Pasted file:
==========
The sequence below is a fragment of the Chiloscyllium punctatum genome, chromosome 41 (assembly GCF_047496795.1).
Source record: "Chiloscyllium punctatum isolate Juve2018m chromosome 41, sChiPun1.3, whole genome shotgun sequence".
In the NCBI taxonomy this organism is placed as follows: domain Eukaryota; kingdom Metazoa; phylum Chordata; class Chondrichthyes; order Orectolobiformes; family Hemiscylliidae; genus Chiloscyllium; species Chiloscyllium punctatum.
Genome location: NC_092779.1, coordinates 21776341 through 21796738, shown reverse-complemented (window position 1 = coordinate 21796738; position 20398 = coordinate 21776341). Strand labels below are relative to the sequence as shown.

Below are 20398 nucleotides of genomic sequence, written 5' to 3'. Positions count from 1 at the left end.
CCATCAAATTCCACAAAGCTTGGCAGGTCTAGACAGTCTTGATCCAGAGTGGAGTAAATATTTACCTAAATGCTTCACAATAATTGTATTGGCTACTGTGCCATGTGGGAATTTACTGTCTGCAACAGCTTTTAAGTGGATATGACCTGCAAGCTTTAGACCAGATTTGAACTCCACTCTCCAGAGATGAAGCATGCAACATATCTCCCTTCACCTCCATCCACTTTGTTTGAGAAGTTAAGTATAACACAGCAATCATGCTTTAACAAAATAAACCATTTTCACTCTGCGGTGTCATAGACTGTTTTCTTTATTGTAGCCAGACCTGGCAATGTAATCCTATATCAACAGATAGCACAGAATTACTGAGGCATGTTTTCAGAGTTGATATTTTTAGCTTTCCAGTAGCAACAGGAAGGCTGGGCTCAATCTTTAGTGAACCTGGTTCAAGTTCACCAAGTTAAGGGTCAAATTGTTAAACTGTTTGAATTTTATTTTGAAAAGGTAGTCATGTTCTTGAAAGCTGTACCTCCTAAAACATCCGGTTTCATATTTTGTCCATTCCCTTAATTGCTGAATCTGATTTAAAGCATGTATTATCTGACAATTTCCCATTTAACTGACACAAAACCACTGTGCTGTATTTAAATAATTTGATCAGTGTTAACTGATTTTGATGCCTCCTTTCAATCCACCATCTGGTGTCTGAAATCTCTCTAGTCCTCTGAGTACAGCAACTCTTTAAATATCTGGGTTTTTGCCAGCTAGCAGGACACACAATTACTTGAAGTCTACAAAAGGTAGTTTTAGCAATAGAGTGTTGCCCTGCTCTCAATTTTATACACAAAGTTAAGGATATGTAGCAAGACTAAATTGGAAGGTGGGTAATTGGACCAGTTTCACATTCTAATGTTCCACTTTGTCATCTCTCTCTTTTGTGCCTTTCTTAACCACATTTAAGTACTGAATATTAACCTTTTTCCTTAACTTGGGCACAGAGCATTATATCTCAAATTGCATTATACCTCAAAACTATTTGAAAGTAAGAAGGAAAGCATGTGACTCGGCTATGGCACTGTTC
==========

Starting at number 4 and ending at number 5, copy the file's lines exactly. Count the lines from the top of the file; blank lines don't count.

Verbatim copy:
Genome location: NC_092779.1, coordinates 21776341 through 21796738, shown reverse-complemented (window position 1 = coordinate 21796738; position 20398 = coordinate 21776341). Strand labels below are relative to the sequence as shown.

Below are 20398 nucleotides of genomic sequence, written 5' to 3'. Positions count from 1 at the left end.